U.S.

A mistrial with prejudice? What’s next?

KENOSHA, Wisc. – After an emotional day of testimony and a call for a mistrial in Kyle Rittenhouse’s murder trial, his defense attorneys will call more witnesses to the stand Thursday to build their self-defense case.

Rittenhouse, 18, is charged with killing two people and wounding a third during violent protests in August 2020 in Kenosha, Wisconsin, after a white police officer shot Jacob Blake, a Black man.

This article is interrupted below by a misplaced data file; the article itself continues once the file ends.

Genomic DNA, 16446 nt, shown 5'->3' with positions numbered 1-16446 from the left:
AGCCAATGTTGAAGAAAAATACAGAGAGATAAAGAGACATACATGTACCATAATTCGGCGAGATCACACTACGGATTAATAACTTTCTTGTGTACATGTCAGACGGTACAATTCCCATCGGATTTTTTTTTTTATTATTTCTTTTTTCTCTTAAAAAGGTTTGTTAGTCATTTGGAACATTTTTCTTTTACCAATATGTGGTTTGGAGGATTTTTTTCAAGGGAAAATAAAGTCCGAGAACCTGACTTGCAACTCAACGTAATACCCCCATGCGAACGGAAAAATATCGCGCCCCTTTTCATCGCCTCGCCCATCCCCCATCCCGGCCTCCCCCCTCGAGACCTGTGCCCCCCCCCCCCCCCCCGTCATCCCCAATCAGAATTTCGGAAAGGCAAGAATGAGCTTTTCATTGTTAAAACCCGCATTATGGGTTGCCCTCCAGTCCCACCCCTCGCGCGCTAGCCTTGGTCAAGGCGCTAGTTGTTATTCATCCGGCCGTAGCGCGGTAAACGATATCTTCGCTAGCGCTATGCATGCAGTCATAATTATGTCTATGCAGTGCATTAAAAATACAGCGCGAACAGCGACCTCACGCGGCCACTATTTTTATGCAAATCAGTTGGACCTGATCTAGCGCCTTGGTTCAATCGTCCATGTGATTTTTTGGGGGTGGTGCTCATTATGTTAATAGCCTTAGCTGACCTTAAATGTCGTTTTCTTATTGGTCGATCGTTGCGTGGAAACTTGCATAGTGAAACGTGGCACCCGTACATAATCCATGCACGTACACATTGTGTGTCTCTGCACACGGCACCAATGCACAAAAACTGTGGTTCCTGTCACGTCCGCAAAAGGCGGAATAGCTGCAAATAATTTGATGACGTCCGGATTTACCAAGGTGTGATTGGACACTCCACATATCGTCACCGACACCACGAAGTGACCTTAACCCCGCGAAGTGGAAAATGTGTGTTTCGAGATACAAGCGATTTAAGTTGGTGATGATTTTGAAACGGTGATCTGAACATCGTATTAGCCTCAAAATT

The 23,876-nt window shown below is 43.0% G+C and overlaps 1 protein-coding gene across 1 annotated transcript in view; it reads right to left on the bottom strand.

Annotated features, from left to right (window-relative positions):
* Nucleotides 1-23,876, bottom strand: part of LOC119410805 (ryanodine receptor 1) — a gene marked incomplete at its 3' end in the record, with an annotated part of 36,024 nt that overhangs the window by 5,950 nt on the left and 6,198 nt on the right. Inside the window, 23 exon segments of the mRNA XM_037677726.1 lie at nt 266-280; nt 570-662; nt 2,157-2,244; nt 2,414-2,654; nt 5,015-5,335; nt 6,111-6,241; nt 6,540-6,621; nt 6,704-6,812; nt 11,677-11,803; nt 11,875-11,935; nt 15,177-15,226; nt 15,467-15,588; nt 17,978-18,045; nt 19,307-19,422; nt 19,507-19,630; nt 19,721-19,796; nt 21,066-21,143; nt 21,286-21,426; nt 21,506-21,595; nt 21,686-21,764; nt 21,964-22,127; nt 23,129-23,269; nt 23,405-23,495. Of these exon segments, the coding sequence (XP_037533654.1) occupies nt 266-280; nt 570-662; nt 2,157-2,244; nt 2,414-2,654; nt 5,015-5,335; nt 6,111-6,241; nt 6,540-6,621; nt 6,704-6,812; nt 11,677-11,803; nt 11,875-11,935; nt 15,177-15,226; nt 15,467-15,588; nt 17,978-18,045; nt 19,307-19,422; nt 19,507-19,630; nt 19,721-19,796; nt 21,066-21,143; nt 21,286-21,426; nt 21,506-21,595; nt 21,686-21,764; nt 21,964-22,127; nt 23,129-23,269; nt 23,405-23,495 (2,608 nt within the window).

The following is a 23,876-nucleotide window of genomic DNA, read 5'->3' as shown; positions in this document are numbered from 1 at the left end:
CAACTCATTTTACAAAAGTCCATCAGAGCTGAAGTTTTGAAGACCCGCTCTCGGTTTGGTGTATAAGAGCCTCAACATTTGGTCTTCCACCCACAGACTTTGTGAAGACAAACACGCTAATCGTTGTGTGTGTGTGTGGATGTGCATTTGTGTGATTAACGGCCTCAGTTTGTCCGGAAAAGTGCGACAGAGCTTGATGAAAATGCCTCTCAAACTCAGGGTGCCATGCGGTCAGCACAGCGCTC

Rittenhouse testified Wednesday, at times breaking down in tears, as he recounted the events leading up to the shootings and how he said he feared for his life.

“I didn’t do anything wrong. I defended myself,” Rittenhouse said.

After questioning from prosecutor Thomas Binger, Rittenhouse’s attorneys also asked for a mistrial with prejudice Wednesday. Judge Bruce Schroeder said he would rule later, allowing Binger time to respond and cite case law.

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